In an ground-breaking move on the part of a public-funded institution, Lyon’s Institut Lumière, headed by Thierry Fremaux and president Bertrand Tavernier, is driving into private-sector exhibition, acquiring two celebrating center-city art-plexes, the CNP Terreaux and CNP Bellecour, in central Lyon.
The cinema theater buy-up was put through via a new company, the Cinémas Lumière, financed a mix of bank finance, put up by the Crédit Cooperatif and Natixis Coficine, and private equity from an investors list which has still to be completed.
The CNP purchase follows the Institut Lumière’s planned reopening of Lyon’s Fourmi Cinema, set for first-half 2015.
The CNP cinemas, whose owner Galeshka Moravioff, had battled to find an owner who would keep them as theaters, are due to re-open, post-renovation, after the Xmas recess of 2015/16. Both the CBPs and the Fourmi will retain their arthouse identity, the Institut Lumiére said in a statement Thursday.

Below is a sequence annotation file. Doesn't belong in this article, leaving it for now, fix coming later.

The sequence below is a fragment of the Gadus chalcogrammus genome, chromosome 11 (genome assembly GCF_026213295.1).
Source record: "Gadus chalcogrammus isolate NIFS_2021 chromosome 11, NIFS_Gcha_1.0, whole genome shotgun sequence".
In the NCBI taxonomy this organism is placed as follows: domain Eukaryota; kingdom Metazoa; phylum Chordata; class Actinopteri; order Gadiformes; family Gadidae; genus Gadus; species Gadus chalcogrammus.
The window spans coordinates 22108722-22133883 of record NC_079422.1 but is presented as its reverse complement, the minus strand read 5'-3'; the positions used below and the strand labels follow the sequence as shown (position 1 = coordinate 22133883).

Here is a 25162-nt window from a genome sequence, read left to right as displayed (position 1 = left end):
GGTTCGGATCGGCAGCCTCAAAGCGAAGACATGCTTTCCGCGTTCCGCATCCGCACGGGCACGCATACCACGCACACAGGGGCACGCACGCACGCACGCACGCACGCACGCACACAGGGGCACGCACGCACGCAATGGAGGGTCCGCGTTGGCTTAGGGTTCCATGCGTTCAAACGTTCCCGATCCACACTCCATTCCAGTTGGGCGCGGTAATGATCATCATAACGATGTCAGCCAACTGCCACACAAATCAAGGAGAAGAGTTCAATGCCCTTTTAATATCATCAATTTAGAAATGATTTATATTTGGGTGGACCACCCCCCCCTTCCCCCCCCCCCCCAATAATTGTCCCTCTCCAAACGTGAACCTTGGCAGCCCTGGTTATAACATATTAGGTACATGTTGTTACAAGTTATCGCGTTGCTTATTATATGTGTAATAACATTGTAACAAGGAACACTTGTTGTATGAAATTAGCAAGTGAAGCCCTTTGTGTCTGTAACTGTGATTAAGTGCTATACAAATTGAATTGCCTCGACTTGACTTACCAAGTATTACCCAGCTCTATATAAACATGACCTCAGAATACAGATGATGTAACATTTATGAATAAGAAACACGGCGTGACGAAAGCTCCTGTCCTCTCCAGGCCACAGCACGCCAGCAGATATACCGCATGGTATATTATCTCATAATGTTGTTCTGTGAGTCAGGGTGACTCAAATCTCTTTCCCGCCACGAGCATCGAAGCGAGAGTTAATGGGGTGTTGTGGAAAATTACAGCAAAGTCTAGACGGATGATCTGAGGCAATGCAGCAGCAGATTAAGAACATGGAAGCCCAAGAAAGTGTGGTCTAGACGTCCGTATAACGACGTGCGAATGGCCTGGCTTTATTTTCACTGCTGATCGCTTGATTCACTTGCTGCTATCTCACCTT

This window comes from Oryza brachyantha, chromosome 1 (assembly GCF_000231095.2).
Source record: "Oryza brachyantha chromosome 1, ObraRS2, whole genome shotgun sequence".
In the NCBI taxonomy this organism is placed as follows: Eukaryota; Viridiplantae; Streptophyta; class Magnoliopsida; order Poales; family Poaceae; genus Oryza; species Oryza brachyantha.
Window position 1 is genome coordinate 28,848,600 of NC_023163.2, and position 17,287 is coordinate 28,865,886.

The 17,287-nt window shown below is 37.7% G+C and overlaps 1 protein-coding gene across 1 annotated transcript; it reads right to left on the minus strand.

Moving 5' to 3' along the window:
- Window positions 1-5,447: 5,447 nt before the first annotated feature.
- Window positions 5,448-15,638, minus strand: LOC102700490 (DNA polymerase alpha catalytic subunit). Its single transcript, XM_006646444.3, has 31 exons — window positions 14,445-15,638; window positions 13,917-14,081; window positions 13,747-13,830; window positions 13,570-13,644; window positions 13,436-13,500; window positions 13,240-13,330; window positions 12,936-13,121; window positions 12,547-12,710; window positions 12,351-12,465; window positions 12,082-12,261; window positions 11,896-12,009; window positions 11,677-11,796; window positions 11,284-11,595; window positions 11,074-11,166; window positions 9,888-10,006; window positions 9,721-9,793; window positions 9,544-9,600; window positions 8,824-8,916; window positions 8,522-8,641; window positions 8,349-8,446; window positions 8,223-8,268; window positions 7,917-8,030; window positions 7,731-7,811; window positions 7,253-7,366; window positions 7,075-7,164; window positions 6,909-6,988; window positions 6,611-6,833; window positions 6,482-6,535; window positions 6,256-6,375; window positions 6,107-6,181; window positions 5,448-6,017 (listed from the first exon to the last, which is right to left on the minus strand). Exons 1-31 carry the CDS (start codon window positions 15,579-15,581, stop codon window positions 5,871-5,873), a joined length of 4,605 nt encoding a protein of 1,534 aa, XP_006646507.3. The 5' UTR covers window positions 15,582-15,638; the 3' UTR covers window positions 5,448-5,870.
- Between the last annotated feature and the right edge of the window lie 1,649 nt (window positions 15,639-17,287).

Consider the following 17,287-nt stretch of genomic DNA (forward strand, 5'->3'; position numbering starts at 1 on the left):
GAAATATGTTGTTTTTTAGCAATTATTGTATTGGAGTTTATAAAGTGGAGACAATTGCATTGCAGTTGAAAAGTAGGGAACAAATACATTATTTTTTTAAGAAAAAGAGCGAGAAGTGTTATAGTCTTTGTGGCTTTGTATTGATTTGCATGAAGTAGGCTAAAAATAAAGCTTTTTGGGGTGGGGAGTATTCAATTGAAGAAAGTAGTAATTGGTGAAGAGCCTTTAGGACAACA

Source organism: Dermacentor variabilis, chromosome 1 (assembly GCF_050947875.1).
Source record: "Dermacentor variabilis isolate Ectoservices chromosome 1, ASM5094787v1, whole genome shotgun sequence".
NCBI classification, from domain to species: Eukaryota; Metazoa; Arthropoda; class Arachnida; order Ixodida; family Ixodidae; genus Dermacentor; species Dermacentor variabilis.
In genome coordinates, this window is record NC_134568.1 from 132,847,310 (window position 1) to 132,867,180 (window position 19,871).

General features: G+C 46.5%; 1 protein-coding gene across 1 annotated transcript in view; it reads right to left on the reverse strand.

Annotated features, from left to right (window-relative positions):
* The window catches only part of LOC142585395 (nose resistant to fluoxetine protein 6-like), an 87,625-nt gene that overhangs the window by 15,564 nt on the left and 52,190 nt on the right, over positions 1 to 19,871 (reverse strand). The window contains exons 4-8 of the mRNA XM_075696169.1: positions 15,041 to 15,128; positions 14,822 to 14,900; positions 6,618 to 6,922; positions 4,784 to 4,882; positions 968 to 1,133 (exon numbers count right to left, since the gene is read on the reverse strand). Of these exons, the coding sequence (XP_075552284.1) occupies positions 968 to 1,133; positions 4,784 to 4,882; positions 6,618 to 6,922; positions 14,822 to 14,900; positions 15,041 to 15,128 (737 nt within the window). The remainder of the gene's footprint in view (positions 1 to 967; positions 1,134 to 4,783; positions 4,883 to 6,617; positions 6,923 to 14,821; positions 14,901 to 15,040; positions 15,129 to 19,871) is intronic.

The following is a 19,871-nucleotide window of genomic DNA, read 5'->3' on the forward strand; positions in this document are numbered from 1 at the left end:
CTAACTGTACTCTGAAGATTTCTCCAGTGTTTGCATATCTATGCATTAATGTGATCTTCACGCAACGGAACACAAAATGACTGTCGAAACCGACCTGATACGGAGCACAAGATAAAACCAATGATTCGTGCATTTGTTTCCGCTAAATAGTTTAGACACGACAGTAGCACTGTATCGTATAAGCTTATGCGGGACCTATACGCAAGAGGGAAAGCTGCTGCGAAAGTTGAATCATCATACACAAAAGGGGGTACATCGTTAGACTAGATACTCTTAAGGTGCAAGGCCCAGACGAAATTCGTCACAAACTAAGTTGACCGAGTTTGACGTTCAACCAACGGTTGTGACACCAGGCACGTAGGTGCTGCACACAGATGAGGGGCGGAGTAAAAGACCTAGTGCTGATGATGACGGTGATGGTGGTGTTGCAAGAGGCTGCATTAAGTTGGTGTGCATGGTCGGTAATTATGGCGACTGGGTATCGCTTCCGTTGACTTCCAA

More details about the Institut Lumière’s exhibition drive will be announced in due time, the Institut said. Part of its thrust seems clear. For six years now, the Institut Lumiére has made a wild success in the Grand Lyon region of its October Lumière Festival, an unique audience-skewed week of just restorations and re-issues of movie classics, plus cinema-themed docus, attracting Lumière Prize guests such as Clint Eastwood, Quentin Tarantino and this year Pedro Almodóvar.
Doing so, Tavernier, whose knowledge of cinema astonished Faye Dunaway at the Lumière Festival, and Fremaux, a natural on-stage performer, and the Institut Lumière as a whole, have shown a flair at building audiences for supposedly non-commercial flair.
As public budgets fall under increasingly pressure in France, the Institut Lumière’s exhibition drive could well serve as a source of alternative finance – and of a larger freedoms as well.